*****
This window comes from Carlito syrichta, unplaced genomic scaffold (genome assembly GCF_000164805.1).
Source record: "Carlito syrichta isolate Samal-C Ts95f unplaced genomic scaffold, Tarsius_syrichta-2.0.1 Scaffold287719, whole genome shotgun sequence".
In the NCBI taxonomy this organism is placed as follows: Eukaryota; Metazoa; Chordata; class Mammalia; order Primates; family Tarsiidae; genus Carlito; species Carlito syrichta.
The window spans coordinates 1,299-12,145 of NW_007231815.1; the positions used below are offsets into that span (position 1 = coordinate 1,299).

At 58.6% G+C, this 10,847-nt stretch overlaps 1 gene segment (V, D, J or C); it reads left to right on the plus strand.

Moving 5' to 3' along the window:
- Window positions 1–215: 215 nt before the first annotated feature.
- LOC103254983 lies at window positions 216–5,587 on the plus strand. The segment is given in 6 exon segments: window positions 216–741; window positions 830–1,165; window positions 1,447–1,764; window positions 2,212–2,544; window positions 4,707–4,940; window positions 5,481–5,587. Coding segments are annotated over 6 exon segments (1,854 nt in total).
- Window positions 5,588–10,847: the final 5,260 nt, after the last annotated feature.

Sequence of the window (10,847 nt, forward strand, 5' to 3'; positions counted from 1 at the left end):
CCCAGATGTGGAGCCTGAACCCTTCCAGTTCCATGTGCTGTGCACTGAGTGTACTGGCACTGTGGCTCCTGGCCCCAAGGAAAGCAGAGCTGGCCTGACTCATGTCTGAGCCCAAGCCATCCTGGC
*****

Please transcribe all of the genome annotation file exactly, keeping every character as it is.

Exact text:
This window comes from Carlito syrichta, unplaced genomic scaffold (genome assembly GCF_000164805.1).
Source record: "Carlito syrichta isolate Samal-C Ts95f unplaced genomic scaffold, Tarsius_syrichta-2.0.1 Scaffold287719, whole genome shotgun sequence".
In the NCBI taxonomy this organism is placed as follows: Eukaryota; Metazoa; Chordata; class Mammalia; order Primates; family Tarsiidae; genus Carlito; species Carlito syrichta.
The window spans coordinates 1,299-12,145 of NW_007231815.1; the positions used below are offsets into that span (position 1 = coordinate 1,299).

At 58.6% G+C, this 10,847-nt stretch overlaps 1 gene segment (V, D, J or C); it reads left to right on the plus strand.

Moving 5' to 3' along the window:
- Window positions 1–215: 215 nt before the first annotated feature.
- LOC103254983 lies at window positions 216–5,587 on the plus strand. The segment is given in 6 exon segments: window positions 216–741; window positions 830–1,165; window positions 1,447–1,764; window positions 2,212–2,544; window positions 4,707–4,940; window positions 5,481–5,587. Coding segments are annotated over 6 exon segments (1,854 nt in total).
- Window positions 5,588–10,847: the final 5,260 nt, after the last annotated feature.

Sequence of the window (10,847 nt, forward strand, 5' to 3'; positions counted from 1 at the left end):
CCCAGATGTGGAGCCTGAACCCTTCCAGTTCCATGTGCTGTGCACTGAGTGTACTGGCACTGTGGCTCCTGGCCCCAAGGAAAGCAGAGCTGGCCTGACTCATGTCTGAGCCCAAGCCATCCTGGC